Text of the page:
Comparison of web search engines

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Search engines are listed in tables below for comparison purposes. The first table lists the company behind the engine, volume and ad support. The second table lists privacy aspects along with other technical parameters, such as whether the engine provides personalization (alternatively viewed as a filter bubble). The final table identifies the nature of the software being used as open source or proprietary.

Many search services are not listed, including historical ones that have gone obsolete.

Search results[edit]

Search engine Company Software distribution license Pages indexed Daily direct queries Results count Ads
Baidu Baidu Proprietary Unknown Unknown Yes Yes
Bing Microsoft Proprietary 13.5 billion[1] Unknown Yes Yes
Blekko Blekko Proprietary Unknown 1 million[2] No Yes
DuckDuckGo DuckDuckGo Mixed[3] Unknown 5 million[4][5] No Optional
Gigablast Independent Free >1 billion[6][7] Unknown Yes No
Google Search Google Proprietary 40 billion[1] 319 million[8][a] Yes Yes Tencent Proprietary Unknown Unknown No No
Startpage (and Ixquick)[9] Ixquick Unknown Unknown Unknown Yes Yes
Yahoo! Search Yahoo! Proprietary 10 billion[1] Unknown Yes No
Yandex Search Yandex Unknown >2 billion[10] Unknown Yes Yes
  1. ^ Assuming 9.9 billion monthly searches is average, and using 31 days as the average length of a month.

Digital rights[edit]

Search engine Server's location(s) HTTPS available Tor gateway available Proxy gateway available[clarification needed] Internet censorship (countries) HTTP tracking cookies Personalized results[a][b] IP address tracking[c][b] Information sharing[b] Browser/platform tracking[b][clarification needed]
Baidu China/Japan No No Unknown China Yes Unknown Unknown Unknown Unknown
Bing USA/China Yes(SSL connection is blocked in China) No Unknown China(both site located in China( Chinese edition of global site( Unknown Unknown Yes[11] Yes[11] Yes[11]
DuckDuckGo[12] USA Yes Yes [13] Yes No[14] No No No No No
Gigablast USA Yes[15] Yes[15] No Unknown Unknown No No[15] No[15] No[15]
Google Search USA Default if signed in[16] No Unknown Argentina[17] Unknown Default[18] Yes[11] Yes[11] Yes[11] China No No Unknown China Yes Unknown Unknown Unknown Unknown
Startpage (and Ixquick) USA/Netherlands[19] by default[19] No Yes China Unknown No[20] No No No
Yahoo! Search USA Yes[21] No Unknown Argentina[17] Unknown Unknown Yes[11] Yes[11] Yes[11]
Yandex Search Russia Yes[22] No Unknown Unknown Unknown Yes[23] Unknown No[24] Unknown
  1. ^ The results of the search are arranged for the user in accordance to his/her interests as determined from previous search queries or other information available to the search engine.
  2. ^ a b c d Statement cannot be verified to be actual true as the information is handled by servers not accessed by the public.
  3. ^ Tracking the user has to be conducted in order to provide personalized search results.

See also[edit]


  1. ^ a b c "Size Google, Bing, Yahoo search (number of web pages)". Retrieved March 23, 2013.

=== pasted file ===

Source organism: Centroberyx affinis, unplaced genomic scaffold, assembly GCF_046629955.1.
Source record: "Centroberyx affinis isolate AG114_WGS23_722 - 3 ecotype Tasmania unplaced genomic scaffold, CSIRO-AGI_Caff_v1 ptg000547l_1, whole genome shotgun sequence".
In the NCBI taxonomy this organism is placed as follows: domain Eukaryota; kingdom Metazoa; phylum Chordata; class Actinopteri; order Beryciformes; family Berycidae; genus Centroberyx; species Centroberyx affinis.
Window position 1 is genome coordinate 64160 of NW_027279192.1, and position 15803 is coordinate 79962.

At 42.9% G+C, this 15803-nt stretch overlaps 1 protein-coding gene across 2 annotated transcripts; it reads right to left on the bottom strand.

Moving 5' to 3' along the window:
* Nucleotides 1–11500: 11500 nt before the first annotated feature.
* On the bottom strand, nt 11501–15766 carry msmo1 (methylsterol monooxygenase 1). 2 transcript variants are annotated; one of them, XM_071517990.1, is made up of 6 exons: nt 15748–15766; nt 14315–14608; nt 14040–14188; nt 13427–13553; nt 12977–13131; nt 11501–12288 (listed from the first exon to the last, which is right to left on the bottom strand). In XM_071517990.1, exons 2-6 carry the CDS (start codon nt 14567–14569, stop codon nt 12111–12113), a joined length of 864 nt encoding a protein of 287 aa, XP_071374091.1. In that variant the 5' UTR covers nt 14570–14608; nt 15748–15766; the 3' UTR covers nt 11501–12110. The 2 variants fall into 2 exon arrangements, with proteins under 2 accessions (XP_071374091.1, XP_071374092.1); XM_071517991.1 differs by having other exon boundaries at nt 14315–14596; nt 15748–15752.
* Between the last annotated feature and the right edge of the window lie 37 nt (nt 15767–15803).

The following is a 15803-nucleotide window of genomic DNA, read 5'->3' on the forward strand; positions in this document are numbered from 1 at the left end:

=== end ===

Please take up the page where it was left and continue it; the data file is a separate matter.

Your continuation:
2. ^
  3. ^ "Open Source Overview". DuckDuckGo Community Platform. Archived from the original on 6 June 2014. Retrieved 6 June 2014. 
  4. ^
  5. ^ "Duck Duck Go Instant Answer API". DuckDuckGo. Retrieved 31 March 2014. 
  6. ^ Gary Price, "Gigablast Passes the One Billion Page Mark", Search Engine Watch, January 8, 2005 full text
  7. ^ "About Gigablast". Retrieved 2014-07-01. 
  8. ^ Burns, Enid. "Almost 12 Billion U.S. Searches Conducted in July". Retrieved 9 February 2013. 
  9. ^
  10. ^ "SEC Filing 2011". Form 20-F. "Our search index includes billions of webpages..": Yandex N.V. 31 December 2011. p. 45. Retrieved 21 April 2012. 
  11. ^ a b c d e f g h i Johnson, Kevin; Martin, Scott; O'Donnell, Jayne; Winter, Michael (June 15, 2013). "Reports: NSA Siphons Data from 9 Major Net Firms". USA Today. Retrieved June 6, 2013. 
  12. ^ Holwerda, Thom (June 21, 2011), "DuckDuckGo: The Privacy-centric Alternative to Google", OSNews, retrieved March 30, 2012 
  13. ^ Weinberg, Gabriel (2010-08-10). "DuckDuckGo now operates a Tor exit enclave". Retrieved 2014-07-01. 
  14. ^ "Don't Bubble Us". Retrieved April 3, 2012. 
  15. ^ a b c d e "Gigablast - The Private Search Engine". Retrieved 2013. 
  16. ^ "Google Makes HTTPS Encryption Default for Search". eWeek. Retrieved 2014-03-31. 
  17. ^ a b "Yahoo & Google Forced To Censor Search Results in Argentina". Seroundtable. Retrieved 2014-03-31. 
  18. ^ "Turn off search history personalization". Retrieved July 11, 2013. 
  19. ^ a b "Where are your servers located, and how does this impact government/legal requirements to record, share, or hand over data?". 2013-06-01. Retrieved 2014-07-01. 
  20. ^ "Startpage Protects Your Privacy". Retrieved 2013-07-21. 
  21. ^ Danny Sullivan (22 January 2014). "Yahoo Search Goes Secure". Search Engine Land. Retrieved 31 March 2014. 
  22. ^ "Yandex.Direct switches to HTTPS". Yandex. Retrieved 31 March 2014. 
  23. ^ "Компания Яндекс — Персональный поиск". Retrieved May 22, 2013. 
  24. ^ "Privacy Policy – Legal Documents". Yandex.Company. 3.3.1.: LLC Yandex. 15 November 2011. Retrieved 21 April 2012.